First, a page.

LIMITATIONS OF DIMINISHING MARGINALILUITY
cannot be measured ca rdinally: The
basis of the utility
analysis- that it is
measurable- is defective because utility
is a subjective and psycholo gical concept which cannot be
measured cardinally. In really, it can
be measured ordinally.
commodity model is unrealistic: The utility analysis is a single
commodity model in which the utility of one commodity is regarded
independent of the other. Marshall considered substitutes and complementary as
one commodity, but it makes the utility analysis unrealistic.
iii. Money is
an imperfect measure of utility : Marshall measures utility in
terms of mone y, but mone y is an
incorrect and imperfect measure o f utility because the value of mone y often
utility of money is not constant: The fact is that a consumer does
not buy only one commodity but a number o f commodities at a time. In
this wa y when a major part of his income is spent on buying commodities, the
marginal utility of the remaining stock of mone y increases.
v. Man is
not rational: This assumption is also unrealistic because no co
nsumer compares the utility and disutility from each unit of a commodity
while buying it. Rather, he buys them under
the influence of his desires, tastesor habits. Moreover, consumer's incomeand prices
commodities also influence his purchases. Thus the consumer does not buy
commodities rationally. This makes the utility analysis unrealistic and
vi. Utility analysis does not study income effect,
substitution effect a nd price effect: The utility analysis does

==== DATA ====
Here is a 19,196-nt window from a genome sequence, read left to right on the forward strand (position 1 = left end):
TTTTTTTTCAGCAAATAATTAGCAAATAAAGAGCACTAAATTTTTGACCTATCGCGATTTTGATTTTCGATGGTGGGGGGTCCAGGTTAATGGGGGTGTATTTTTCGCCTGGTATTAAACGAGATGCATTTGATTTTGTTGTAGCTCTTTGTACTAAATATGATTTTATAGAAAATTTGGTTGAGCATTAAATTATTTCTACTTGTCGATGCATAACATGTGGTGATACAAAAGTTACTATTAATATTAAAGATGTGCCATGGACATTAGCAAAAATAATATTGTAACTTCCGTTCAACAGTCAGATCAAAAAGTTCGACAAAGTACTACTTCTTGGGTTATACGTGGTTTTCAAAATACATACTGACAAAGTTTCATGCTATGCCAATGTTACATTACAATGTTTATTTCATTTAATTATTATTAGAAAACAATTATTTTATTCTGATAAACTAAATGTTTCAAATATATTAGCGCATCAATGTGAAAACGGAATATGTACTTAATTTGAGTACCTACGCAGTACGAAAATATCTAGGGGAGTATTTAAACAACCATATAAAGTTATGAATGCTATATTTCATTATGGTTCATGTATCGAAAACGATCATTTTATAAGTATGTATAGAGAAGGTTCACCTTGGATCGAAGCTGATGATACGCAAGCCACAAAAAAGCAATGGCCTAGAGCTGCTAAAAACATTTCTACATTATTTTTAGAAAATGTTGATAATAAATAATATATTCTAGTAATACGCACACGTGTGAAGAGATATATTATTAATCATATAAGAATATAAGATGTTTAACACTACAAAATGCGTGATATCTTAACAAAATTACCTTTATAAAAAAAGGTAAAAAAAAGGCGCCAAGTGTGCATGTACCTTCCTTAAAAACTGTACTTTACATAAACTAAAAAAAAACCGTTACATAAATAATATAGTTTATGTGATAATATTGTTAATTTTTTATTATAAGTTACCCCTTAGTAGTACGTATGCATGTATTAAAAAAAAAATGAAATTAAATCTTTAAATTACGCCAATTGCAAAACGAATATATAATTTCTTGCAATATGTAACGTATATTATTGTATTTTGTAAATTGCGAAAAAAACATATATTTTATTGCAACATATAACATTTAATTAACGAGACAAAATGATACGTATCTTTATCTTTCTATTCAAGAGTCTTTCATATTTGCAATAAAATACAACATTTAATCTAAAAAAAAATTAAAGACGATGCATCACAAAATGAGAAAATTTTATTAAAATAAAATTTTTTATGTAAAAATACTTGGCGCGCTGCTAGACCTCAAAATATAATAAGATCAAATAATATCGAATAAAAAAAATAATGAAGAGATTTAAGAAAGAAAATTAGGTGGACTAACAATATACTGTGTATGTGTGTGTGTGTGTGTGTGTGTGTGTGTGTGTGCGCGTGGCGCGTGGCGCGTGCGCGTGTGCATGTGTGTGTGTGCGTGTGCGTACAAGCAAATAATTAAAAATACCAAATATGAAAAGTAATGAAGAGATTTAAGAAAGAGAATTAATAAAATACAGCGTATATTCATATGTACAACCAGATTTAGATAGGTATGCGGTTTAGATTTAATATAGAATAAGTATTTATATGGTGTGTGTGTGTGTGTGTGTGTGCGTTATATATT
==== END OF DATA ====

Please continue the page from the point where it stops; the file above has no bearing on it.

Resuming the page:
not explain the effect o f a rise or fall in the income of the consumer on the
demand for the commodities. It thus neglects the income effect. Again when with
the change in the price o f one commodity there is a relative change in the
price of the other commodity, the consumer substitutes one for the other. This
is the substitution effect which the utility analysis fails to discuss.
vii.Utility analysis fails to
clarify the study of inferior and giffen goods: Marshall's
utility analysis of demand does not clarify the fact as to
why a fall in the price of inferior and giffen goods leads to a decline in its
The assumption that the
consumer buys more units of a commo dity whe n its price falls is unrealistic: It ma y be true in the case of food products
like oranges, bananas, apples, etc. but not in the case of durable goods.
The utility analysis breaks down in the case of durable consumer
goods like scooters, transistors, radio, etc. because they are indivisible. The
consumer buys only one unit of such commodities at a time so the it is neither
possible to calculate the marginal utility o f one unit nor can the demand
schedule and the demand curve for that good be drawn. Hence the utility
analysis is not applicable to indivisible goods.